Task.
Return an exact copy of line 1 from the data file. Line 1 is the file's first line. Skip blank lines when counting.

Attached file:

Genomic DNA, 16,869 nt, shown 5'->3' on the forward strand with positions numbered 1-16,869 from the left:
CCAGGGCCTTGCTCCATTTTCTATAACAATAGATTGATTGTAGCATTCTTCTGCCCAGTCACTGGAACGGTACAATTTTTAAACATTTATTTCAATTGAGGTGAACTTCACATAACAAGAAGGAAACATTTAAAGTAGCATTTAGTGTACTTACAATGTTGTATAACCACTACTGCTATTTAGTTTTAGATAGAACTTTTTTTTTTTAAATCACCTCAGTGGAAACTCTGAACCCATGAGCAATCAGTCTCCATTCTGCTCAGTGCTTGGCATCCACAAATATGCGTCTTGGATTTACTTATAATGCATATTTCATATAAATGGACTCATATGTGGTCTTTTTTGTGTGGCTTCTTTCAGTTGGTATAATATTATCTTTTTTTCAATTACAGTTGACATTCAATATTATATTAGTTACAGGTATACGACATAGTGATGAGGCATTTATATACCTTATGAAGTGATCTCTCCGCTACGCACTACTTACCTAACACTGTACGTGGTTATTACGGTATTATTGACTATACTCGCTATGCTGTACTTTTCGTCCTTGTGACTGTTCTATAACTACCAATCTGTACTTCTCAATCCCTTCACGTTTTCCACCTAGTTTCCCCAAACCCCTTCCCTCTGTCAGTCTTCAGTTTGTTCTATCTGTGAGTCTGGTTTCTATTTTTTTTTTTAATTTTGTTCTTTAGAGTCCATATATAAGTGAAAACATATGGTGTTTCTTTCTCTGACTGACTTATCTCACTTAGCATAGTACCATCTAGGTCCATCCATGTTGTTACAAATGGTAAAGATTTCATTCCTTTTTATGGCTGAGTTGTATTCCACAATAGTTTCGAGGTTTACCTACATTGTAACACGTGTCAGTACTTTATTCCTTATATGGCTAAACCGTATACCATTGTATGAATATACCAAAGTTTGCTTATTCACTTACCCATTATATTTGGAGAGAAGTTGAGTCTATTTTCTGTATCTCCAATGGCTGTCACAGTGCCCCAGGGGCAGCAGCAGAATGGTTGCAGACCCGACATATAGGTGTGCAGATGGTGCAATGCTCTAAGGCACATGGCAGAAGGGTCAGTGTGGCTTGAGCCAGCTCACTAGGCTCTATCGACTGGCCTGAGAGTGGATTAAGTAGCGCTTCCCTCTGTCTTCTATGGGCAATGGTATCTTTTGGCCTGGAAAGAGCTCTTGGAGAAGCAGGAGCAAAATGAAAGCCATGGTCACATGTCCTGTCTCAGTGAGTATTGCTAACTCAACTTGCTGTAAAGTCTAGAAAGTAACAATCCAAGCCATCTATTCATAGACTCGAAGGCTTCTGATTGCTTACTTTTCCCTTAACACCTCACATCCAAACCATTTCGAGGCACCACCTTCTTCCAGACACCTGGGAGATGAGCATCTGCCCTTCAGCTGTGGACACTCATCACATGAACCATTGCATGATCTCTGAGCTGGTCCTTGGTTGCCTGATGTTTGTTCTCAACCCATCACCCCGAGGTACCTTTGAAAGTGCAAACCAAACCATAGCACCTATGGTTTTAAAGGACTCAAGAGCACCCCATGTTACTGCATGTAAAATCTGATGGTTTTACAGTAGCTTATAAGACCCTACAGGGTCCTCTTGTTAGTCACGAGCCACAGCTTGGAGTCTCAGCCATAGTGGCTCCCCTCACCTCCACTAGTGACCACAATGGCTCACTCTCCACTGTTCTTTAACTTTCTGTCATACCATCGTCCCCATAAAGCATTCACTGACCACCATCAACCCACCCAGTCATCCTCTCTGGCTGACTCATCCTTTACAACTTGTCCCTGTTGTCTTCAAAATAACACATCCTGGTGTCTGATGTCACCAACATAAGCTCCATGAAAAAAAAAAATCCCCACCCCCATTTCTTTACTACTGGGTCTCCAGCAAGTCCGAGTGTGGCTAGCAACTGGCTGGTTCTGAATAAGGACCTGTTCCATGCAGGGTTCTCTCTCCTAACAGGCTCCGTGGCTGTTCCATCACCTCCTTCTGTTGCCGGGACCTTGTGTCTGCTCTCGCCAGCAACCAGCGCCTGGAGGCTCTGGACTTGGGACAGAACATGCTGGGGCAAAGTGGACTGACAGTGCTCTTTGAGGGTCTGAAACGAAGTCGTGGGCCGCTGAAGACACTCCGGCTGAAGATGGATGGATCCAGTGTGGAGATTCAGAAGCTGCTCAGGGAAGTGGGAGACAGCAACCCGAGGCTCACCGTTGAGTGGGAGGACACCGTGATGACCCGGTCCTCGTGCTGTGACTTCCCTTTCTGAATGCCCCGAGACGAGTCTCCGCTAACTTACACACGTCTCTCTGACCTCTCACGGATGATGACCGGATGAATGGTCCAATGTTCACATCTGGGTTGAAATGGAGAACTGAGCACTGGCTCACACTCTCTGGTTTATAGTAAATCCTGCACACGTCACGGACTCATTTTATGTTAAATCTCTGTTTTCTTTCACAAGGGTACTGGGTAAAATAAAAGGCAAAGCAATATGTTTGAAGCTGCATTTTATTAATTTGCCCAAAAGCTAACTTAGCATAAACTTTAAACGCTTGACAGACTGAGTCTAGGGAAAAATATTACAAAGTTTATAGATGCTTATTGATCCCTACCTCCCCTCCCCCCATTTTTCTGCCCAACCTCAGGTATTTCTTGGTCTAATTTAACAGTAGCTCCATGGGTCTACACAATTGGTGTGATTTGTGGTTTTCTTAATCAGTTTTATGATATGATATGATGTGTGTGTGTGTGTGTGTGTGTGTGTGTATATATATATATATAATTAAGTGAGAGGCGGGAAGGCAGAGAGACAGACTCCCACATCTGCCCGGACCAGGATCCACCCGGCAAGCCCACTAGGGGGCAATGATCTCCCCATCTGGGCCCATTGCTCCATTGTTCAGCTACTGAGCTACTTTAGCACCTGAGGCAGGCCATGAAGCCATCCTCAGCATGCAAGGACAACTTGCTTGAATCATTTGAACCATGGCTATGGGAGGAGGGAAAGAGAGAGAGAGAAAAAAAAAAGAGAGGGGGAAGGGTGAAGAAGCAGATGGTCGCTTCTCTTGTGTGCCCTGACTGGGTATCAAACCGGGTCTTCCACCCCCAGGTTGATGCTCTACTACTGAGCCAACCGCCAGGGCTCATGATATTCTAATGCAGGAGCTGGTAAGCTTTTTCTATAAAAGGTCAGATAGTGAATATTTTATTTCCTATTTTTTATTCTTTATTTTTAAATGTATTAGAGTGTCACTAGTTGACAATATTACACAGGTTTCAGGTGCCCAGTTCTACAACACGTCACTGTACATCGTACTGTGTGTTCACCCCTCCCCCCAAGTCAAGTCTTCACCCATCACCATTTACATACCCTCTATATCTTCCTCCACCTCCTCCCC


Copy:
Genomic DNA, 16,869 nt, shown 5'->3' on the forward strand with positions numbered 1-16,869 from the left: